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'romulus, my father', by raimond gaita

i had my suspicions about this book. i had heard that it was a wonderful novel, but i wasn't in a huge hurry to read another book written by a wistful, nostalgic old man about how great and noble his father had been. i couldn't imagine what i could find to relate to in a book of this kind.
i think i should stop judging books by what their blurbs lead me to believe they will be about.
this was a completely honest, involving, and beautiful text. it confronted themes of mental illness, suicide, and the migrant experience in australia, with unsentimental honesty. he writes like a philosopher, in a measured, thoughtful, and clear manner, and that saves the novel from being a romanticised history of 'growing up tough in the bush'.
i'd strongly recommend it to anyone who enjoys a good auto/biography.
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'a private performance: a sequel to jane austens pride and prejudice', by helen halstead

after the unmitigated craptacularity of the last austen-related novel i read, theis book was recommended and leant to me by a friend. i must say that it was a vast improvement on the tripe the preceded it.
while this novel is clearly another work of elevated (by publication) fanfiction, it was at least written by someone who had, at some point, actually read 'pride and prejudice'. halstead's interpretation of the characters was interesting and while the narrative did at times become fragmented by the introduction of a few too many new characters and storylines, it had direction, and held my interest. especially when lydia got syphilis - HA!
in the end, i agree with michael mcgirr when he writes of this attempt: "austen would not be austen if it were possible to emulate her prose [and] helen halstead has set herself an impossible challenge."
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'mr darcy's diary', by maya slater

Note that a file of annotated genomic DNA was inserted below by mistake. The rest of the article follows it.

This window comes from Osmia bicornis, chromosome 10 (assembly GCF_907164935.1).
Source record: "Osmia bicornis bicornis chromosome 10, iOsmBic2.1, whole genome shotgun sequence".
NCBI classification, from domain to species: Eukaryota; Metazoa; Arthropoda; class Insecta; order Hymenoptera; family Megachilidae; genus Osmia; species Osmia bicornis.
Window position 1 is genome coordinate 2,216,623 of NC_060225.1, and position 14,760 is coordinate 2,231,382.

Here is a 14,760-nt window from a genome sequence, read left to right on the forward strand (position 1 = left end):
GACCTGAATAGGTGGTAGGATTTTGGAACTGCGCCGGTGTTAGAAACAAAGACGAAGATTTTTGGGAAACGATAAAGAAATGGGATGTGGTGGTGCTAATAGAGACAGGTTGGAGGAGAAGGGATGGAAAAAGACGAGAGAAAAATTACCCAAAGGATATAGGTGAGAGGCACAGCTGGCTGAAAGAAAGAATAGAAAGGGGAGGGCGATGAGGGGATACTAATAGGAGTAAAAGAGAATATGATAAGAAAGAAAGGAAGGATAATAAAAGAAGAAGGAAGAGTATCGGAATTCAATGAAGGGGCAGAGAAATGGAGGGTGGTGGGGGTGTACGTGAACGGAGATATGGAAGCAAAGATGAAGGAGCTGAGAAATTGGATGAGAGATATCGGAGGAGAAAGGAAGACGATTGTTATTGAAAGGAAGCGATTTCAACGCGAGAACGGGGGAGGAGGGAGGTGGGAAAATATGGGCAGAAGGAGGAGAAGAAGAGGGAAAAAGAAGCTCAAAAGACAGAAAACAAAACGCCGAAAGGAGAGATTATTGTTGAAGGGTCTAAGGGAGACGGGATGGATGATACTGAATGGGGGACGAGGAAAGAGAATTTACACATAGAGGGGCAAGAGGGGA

hmm. well. what can i say? i knew we were off to a bad start the moment darcy called the parlor maid to his room for a romp, and it kind of went downhill form there. i almost gave up in disgust when darcy visited his good friend lord byron, found the master of the house to be fond of drinking his wine from a goblet made of a human skull (apparently he actually used to do this?!), and proceeded to participate in an orgy with him. no kidding. apparently orgies with bizarrely morbid poets is the only way to get elizabeth bennett and her fine eyes out of your head. who knew?
another thing that i couldn't get past was the author's seeming inability to come up with a better name for darcy's valet than 'peebles'. given that the master was a member of 'boodles' it kind of seemed like overkill on the silly names. a small thing, but it all added up and undermined darcy's dignity further.
in all fairness, the last 1/5 of the book was actually quite good. once darcy saw the error of his proud ways, and set himself to rescuing the bennetts from their disgrace, he became quite emotionally honest, and almost endearing. this part of the novel presented an interesting take on the character i have loved for so long. unfortunately he bore little resemblance to the darcy of the previous 4/5 of the story. it as as if the author decided that writing darcy's diary would be a cool idea, wrote the last part, and then had to cobble together the rest of the book in order to make it fat enough...
anyway, i wouldn't recommend this one as more than a bit of a giggle. i bought it at an airport, and it is very much the kind of book that is intended to be read on a plane by tired, uncritical persons who just want to go to sleep.


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December 2010

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